It’s crucial to choose the best grinding wheel for your project, but with so many options available for grinding discs and wheels, it can be difficult to make a decision. In order to help you make the best decision possible, we have created this comprehensive summary.
What is a grinding wheel?
A grinding wheel’s abrasive grains cut into the material being ground, chipping away the undesired surface material.
The cutting edges of the abrasive grains get flattened and increasingly dull during grinding. In addition, the increased friction leads to a rise in temperature, which breaks down the abrasive grain and exposes new cutting edges or starts to break down the binding bridges that hold the abrasive grains together.
In typical vitrified grinding, a dressing tool is used to dress the wheel. Grinding wheels can have a wide variety of various grinding characteristics by modifying the abrasive’s qualities, the type of bond, and the wheel’s design.
What Grit Size Do I Need?
Coarse Grit Size
A coarse grit can be utilised when the job does not require the neatness of the surface finish. Additionally, faster stock removal results from more coarse grit, making it better suited for large regions of contact than fine grained abrasives.
Additionally, they are the greatest choice for ductile, stringy, and soft materials like soft steel and aluminium.
Fine Grit Size
When the finish is crucial to the project’s success, fine grits are used. Additionally, select a finer grit when the project calls for closer, more accurate work across a smaller area of contact. The finer gritted abrasive is best suited for hard and potentially brittle materials including glass, tool steel, and cemented carbide.
How to Choose the Right Grinding Wheel Grade?
The grade represents the bond’s relative capacity to hold abrasive grains in a wheel.
- For tough substances like hard tool steels and carbides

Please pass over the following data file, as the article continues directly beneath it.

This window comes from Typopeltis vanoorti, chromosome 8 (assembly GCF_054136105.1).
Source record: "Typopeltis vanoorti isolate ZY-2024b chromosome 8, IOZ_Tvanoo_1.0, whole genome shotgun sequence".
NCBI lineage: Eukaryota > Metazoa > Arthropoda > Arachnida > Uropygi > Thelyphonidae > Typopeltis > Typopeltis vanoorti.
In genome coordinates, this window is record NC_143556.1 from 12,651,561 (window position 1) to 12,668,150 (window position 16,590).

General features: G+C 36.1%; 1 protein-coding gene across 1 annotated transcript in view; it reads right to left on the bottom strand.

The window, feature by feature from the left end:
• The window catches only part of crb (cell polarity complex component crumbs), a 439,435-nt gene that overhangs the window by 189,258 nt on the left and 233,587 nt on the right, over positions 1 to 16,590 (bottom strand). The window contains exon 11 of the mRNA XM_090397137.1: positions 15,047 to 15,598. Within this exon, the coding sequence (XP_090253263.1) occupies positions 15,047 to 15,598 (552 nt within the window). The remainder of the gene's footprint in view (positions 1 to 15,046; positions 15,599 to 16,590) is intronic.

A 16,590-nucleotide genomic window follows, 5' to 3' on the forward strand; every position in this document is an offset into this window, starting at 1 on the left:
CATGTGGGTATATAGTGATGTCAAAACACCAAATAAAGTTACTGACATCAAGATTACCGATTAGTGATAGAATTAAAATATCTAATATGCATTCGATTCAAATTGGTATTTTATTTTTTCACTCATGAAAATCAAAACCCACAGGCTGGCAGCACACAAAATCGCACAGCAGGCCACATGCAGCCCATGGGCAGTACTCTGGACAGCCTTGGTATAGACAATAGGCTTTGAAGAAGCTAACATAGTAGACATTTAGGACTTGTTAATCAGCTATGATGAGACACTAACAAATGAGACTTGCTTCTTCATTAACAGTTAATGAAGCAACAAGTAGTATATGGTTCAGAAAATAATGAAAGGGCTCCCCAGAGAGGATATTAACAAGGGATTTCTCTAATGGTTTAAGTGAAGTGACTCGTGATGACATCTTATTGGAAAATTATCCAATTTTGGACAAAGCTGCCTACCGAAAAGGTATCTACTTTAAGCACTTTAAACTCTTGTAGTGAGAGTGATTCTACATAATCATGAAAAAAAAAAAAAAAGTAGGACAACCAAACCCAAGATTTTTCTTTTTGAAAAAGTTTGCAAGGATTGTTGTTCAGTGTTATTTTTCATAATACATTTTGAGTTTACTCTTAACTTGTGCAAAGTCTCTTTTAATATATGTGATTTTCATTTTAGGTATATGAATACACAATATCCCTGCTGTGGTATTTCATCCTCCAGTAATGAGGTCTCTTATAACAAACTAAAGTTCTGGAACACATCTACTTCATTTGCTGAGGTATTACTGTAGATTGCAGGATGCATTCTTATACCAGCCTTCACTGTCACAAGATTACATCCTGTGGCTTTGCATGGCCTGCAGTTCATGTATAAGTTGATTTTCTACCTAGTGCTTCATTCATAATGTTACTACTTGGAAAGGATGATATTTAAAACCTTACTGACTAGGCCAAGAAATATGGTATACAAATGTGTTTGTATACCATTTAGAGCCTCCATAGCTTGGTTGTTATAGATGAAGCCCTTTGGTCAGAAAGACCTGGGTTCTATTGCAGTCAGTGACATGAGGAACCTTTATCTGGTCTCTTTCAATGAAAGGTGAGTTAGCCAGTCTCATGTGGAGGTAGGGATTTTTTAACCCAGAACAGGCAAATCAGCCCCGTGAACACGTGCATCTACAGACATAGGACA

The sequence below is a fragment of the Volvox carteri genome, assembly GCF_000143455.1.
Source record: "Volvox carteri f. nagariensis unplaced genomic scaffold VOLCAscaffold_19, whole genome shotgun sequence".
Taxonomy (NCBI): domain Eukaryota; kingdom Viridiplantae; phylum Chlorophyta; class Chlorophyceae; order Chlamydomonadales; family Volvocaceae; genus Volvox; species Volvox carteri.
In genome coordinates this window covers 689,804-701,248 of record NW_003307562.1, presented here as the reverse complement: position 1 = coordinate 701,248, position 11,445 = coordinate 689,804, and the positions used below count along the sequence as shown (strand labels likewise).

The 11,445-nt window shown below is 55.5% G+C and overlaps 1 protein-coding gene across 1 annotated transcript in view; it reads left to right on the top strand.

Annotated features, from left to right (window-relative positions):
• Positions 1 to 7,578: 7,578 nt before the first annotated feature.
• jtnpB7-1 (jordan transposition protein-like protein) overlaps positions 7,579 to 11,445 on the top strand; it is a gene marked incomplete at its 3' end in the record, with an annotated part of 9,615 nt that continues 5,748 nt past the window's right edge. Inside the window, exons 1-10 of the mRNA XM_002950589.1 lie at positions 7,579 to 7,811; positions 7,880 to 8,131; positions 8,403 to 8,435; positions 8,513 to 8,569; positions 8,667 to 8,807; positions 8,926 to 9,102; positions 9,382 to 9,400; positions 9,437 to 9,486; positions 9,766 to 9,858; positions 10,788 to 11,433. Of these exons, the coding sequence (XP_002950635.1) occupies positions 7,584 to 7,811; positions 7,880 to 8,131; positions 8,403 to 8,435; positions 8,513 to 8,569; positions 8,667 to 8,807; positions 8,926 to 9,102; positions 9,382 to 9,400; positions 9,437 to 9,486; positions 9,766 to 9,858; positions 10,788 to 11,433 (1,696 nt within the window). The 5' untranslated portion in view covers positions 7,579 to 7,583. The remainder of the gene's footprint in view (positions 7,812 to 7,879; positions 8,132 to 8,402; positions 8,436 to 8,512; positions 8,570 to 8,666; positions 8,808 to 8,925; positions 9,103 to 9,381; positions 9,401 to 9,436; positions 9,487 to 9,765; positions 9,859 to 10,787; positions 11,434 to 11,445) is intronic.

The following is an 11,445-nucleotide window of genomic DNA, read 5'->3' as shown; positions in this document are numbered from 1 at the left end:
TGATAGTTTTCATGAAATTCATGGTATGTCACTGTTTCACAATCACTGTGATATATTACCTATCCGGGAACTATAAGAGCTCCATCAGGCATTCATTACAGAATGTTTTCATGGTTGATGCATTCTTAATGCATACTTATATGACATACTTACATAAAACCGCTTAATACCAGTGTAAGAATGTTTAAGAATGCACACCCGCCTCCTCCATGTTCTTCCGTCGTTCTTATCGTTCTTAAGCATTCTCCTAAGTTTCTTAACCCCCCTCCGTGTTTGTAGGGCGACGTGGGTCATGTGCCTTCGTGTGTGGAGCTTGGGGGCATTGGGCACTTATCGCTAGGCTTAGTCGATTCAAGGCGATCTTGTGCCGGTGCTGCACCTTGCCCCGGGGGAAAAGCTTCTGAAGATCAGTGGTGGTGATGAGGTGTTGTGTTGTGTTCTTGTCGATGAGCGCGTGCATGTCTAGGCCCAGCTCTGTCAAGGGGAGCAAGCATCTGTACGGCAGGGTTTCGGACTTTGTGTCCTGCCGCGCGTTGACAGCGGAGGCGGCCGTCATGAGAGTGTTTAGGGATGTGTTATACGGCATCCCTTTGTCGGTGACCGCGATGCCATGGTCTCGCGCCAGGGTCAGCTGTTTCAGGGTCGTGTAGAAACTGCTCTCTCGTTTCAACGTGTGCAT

- For quick stock clearance
- For large contact areas
- For delicate materials
- Longer wheel life
- For small or narrow contact regions.
What Material Will You Be Grinding?
The choice of abrasive, grit size, and grade is influenced by the type of material.
- For grinding high tensile materials like steel and ferritic cast irons, alumina type abrasives are best. On tougher steels and applications requiring large contact arcs, the more friable varieties of alumina are preferable.
- The most effective way to grind or cut non-metallic and low tensile strength materials is with silicon carbide abrasive. The degree of penetration that the abrasive can achieve depends on how hard the material is.
- Because of this, grinding hard materials calls for wheels with a finer grit size, whereas soft materials work best with wheels of a medium to coarse grit size. The grade needs to be changed to meet the material’s hardness for the best operation.
As a general rule, softer wheel grades are needed for tougher materials.
Stock/material to be removed
- The need for coarse grit wheels, typically 12 to 24 mesh, arises from high stock removal rates, such as in fettling processes.
- Finer grit sizes are necessary for final workpiece geometry restrictions and fine finishing. Final surface polish is frequently achieved via “spark out,” which involves stopping all infeed and letting the wheel grind until the majority of the sparks stop.